October is Domestic Violence Awareness month in the States.
Domestic abuse can happen to anyone; whether the abuse is physical violence, controlling behavouir, or threats. In the UK, two women a week are killed by abusive partners and in the US, three women a day are killed by their spouse.
Even celebrities can be affected by domestic violence. In 2009, the world was shocked when pictures of the young pop-star, Rihanna, were leaked to the public. She’d been beaten up by boyfriend, Chris Brown after a Pre-Grammy party. Her injuries were bad enough to make her cancel her own performance at the event.
Rihanna’s experience got the world talking, but the truth is that thousands of women live with domestic violence every day, and for the most part the public turn their heads. One in four women in the States report being involved in some kind of abusive relationship at some point in their lives, and those are just the women who will talk about it! Many women refuse to admit or speak about what they are experiencing at home.
When I was younger, I was in a controlling relationship. The guy in question cheated on me and I found out. After I forgave him, (more fool me) he completely changed, turning the tables on me. All of a sudden, I was the one who he was suspicious of. He berated me with constant accusations and threats. I ended up never wearing make-up and always wearing baggy clothes to avoid the endless questioning about who I was dressing up for. I stopped going out or seeing my friends.
I’m not a weak person by any means. I’m outgoing and confident, yet this person managed to get around all my defences and I didn’t even realize what was happening. It wasn’t until he threatened, ‘If I ever see you with someone else, I’ll kill him and then I’ll come after you’ that something clicked. It was like someone took blinkers off my eyes and I remember thinking, ‘hang on, this isn’t normal. This isn’t right!’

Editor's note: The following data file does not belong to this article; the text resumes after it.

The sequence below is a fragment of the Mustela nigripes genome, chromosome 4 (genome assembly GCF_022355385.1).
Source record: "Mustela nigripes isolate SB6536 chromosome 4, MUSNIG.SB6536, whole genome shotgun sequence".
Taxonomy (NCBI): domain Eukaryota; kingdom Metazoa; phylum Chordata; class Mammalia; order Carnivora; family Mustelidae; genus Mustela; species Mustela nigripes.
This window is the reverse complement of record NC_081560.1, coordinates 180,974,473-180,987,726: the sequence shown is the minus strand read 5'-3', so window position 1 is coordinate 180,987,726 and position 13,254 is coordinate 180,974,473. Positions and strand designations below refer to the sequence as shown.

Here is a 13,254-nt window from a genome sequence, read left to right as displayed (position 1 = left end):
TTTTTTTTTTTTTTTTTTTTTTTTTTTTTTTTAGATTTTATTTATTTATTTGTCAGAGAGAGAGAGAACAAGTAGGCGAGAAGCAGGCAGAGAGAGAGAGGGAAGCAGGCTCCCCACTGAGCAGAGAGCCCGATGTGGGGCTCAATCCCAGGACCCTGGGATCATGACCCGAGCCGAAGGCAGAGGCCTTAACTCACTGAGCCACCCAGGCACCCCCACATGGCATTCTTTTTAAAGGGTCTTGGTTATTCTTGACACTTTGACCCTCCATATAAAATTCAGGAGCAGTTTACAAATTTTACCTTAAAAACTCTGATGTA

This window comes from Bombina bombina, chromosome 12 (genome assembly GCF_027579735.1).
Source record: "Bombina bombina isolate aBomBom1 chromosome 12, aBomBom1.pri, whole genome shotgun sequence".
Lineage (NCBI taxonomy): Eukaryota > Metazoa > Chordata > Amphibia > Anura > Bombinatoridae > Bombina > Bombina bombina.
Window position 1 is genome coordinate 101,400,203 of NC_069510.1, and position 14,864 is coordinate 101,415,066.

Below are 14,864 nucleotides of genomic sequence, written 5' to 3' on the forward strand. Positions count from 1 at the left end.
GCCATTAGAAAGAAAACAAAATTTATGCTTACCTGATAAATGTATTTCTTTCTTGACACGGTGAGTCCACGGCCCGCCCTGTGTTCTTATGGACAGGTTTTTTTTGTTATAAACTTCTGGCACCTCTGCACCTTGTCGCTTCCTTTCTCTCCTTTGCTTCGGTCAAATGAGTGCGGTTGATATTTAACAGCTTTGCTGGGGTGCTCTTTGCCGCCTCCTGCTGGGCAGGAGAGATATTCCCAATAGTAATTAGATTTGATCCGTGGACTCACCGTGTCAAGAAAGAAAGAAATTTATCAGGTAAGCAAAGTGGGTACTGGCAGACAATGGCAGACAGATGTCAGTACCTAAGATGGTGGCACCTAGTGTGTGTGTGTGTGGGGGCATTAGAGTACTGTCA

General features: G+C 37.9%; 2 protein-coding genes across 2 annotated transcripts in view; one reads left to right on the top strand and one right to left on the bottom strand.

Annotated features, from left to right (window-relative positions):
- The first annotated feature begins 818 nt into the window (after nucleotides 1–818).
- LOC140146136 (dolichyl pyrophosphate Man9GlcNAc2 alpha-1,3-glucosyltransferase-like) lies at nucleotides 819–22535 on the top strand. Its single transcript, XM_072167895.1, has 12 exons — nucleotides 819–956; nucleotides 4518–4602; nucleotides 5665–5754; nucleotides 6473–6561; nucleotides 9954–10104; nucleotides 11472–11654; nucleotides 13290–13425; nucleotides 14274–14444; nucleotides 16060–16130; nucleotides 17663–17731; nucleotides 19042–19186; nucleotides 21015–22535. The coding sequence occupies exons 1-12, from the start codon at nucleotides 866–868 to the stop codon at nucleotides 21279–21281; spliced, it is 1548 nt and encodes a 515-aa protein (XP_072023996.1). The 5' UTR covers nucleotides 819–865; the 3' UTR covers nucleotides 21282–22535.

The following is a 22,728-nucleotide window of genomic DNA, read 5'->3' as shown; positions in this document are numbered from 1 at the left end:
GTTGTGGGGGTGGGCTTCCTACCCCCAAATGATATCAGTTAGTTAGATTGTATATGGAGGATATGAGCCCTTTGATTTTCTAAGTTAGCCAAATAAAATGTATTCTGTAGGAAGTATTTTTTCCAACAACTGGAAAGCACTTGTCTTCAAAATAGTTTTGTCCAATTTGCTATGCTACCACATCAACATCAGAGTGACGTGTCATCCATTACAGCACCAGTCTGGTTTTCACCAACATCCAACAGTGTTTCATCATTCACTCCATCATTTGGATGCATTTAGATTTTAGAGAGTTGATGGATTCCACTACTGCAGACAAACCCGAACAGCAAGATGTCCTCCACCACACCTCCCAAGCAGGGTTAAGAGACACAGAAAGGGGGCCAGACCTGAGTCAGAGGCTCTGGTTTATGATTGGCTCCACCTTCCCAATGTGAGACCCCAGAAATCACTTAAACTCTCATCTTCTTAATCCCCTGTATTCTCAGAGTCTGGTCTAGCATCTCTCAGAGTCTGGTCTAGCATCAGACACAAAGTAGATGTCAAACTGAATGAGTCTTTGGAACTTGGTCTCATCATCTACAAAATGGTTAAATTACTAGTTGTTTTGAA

I was lucky. We weren’t living together and I had a great support network around me so it was easy for me to give him the boot. But I can totally understand how another woman who might be married to this type of person, who has children and their lives tied to them, would struggle to make the break.
A while ago, I ran into my ex standing in front of a local supermarket. My reaction... I hid. I ducked down behind the nearest car and then crawled between the vehicles to get into my car and drove away. Even after several years, the person created an instant reaction in me. I’m normally someone who doesn’t take any shit, but from this man, I fled.
The main character in my novel, Alone, is a woman trapped in an abusive relationship. She was a challenge to write because most female characters in urban fantasy novels are strong, snarky, kick-ass heroines. My character, Serenity, was none of those things. She’s tortured, both physically and mentally, by her abusive husband, Jackson and can’t see an escape.
Serenity was difficult to write because I wanted the reader to be on her side without thinking she was a weak person. Her inability to leave comes from years of abuse and it’s all she’s ever known. She doesn’t know how to exist in a life without a controlling man. I wanted to make the reader understand how it feels to be in her shoes and empathise with her as opposed to dislike her for not having the strength to tell her ass-hole husband where to go.
I’ve had some complaints from readers about the violence in the book and how it made them ‘uncomfortable’. Good. Domestic abuse should make people feel uncomfortable. For me, these comments simply mean I did my job right and portrayed domestic violence as it should be – cruel, unnecessary and horrific.
The character in my novel does change and she also finds someone who will help her (in this case, a vampire!) but many women remain trapped in these relationships.
To give a little back, for the month of October I’ve decided to donate 25% of all revenue earned from the sales of Alone to the charity, ‘Refuge’. It might not add up to much, but at least it’s something and I hope everyone else out there will take this month to think about all the women (and some men) trapped in violent and abusive relationships and maybe even give a little something to help.